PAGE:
We always did everything practically we could first. Even shots that have digital compositing are mostly just practical elements. Next step was to enhance performance aspects that really needed it with small 2D fixes. Then lastly were any 3D shots. We really tried to limit 3D shots to as few an amount as possible, as they are the most time consuming and expensive. And especially on our budget, the most difficult to get right and make them look convincing. So the majority of what you see is all practical shot in camera.

6. What specific digital enhancements were used to contribute to the final look of the spider?

It really depends on the shot. We would look at a shot and think about what it needed to become convincing and what was missing. For instance, when focused on the walking spider, we didn’t have the abdomen movement we would have liked and didn’t always get great mandible or pedipalp movement. So on those shots, we might add a little detail like that if it looked too rigid.

7. The effect of the spider birthing all the eggs was incredible — so gooey and gross! Can you walk us through how that was made?

We could have done better but didn’t have the money to do what we wanted. We couldn’t afford to do the full-on birth canal shot we had planned. So instead we used perspective and essentially a condom with our fake eggs in it. That’s all there is to it really. Most shots just come down to story and how artistically you and your team can make them. Especially when you’re working with little to no money like we always were.

8. Jaws is infamously known for all of the technical issues with the shark. What sort of issues did you run into with your practical creature?

There were issues in every aspect of production, not just effects. Generally we plan for the worst case scenario. And that way, when things go well, it’s a pleasant surprise. Dan and I knew going in that we couldn’t afford to have our spider ever go down. This isn’t a big Blumhouse or Warner Bros movie, so we can’t afford to have down time ever. So we always had a back up plan. We knew that if something broke or wasn’t working on the day that we still had preconceived a way to keep shooting and move forward. It just takes good planning.

9. What was the most complex special effect shot to achieve on set?

It was all challenging, and I’m very pleased with what we did on our budget, under the difficult circumstances. One effect that was kind of fun was the spider jumping out the window. The way we did it was we had Kara looking at the wall with the camera over her shoulder as the spider jumped out the window. In her shot, we just have her throw the lamp. We did this with a locked off camera. Then we put a flat on the floor and measured the same distance from the camera. And this time, we had the camera on a ladder facing down, using the same lens.

We had to match the same lighting including lightning flashes. This was a partial flat so the puppeteers could control the spider performance. Then we pick our select take of each and comp them together. That’s another example of a fully practical visual effect. The only digital manipulation is some motion smoothing, digital compositing and rod removal. We added a little camera shake to blend it together and make it feel real.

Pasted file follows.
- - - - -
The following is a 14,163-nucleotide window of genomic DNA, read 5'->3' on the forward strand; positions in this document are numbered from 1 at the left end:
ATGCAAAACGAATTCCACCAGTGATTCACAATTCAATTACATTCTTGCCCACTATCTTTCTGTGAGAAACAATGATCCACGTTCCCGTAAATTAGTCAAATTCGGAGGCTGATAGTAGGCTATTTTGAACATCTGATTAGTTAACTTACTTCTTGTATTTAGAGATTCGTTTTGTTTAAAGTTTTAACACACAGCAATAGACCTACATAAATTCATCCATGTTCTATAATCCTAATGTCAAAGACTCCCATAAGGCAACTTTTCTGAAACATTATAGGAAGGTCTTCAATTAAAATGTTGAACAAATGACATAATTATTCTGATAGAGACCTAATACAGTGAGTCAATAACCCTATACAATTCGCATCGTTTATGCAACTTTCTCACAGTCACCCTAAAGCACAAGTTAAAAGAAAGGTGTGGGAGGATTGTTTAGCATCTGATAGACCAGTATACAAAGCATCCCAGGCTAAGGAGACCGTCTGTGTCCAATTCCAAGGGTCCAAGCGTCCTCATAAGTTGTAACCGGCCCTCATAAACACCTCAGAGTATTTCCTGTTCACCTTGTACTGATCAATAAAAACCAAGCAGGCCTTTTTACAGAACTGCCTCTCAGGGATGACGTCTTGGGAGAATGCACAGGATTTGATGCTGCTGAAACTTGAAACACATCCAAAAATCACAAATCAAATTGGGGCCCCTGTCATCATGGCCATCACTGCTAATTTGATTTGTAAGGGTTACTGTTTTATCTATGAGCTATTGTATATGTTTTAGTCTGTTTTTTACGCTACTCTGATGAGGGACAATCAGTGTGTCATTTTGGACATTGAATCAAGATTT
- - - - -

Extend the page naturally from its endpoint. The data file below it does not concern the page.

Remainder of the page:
10. So many horror movies focus too much on the gore and monster moments and not enough on strong characters. I thought you did a fantastic job of focusing this movie on the characters’ stories first and the creature second. Can you explain how you crafted emotionally charged characters that we care about?

Thanks. It was difficult and took us time to write and rewrite it. I feel like we found a good balance, but audiences who want non-stop action might be disappointed.

We sought to make a character drama first — both because of our budget and because that was the story we wanted to tell. We wanted people to care about the other characters so you feel connected to their jeopardy. And we wanted the spider to also feel like a real character.

We rewrote the script several times. It was easy for me to come up with suspense sequences – in fact, arguably some of the scenes in other drafts were scarier and more fun. Connecting those spider moments into a character drama where the spider didn’t feel random was the harder part for us, but we decided to keep that discipline. Also, we were lucky to work with good actors who really brought it to life as well. It’s really a tribute to my co-writers and all the performers.

11. Is there anything I didn’t touch on that you’d like to add?

We are a real indie film that never even had the arms length support of a studio or the Hollywood system. We don’t have major marketing dollars, and all our support has been positive word of mouth. We hope that anyone who likes the film shares positive things about it and encourages other people they know of all ages to see it. We made a film that hopefully delivers on the premise. But it isn’t just for hardcore horror fans, so as many people as possible can enjoy it.

If people want to see more films like this, I hope they’ll support our movie in a positive way. It’s been getting harder and harder to make indie movies, and you see less and less studio movies that aren’t based off an existing franchise. We made the film we wanted to make and just hope people like it. We’ve gotten millions of views on our various trailers, and that’s pure word of mouth. So we hope people enjoy and share the film in the same way.

Itsy Bitsy opens in select theaters and on demand everywhere beginning today, August 30th, from Shout! Studios. And for those of us who still dig physical media, the movie will also be released on DVD/Blu-ray on Oct. 1.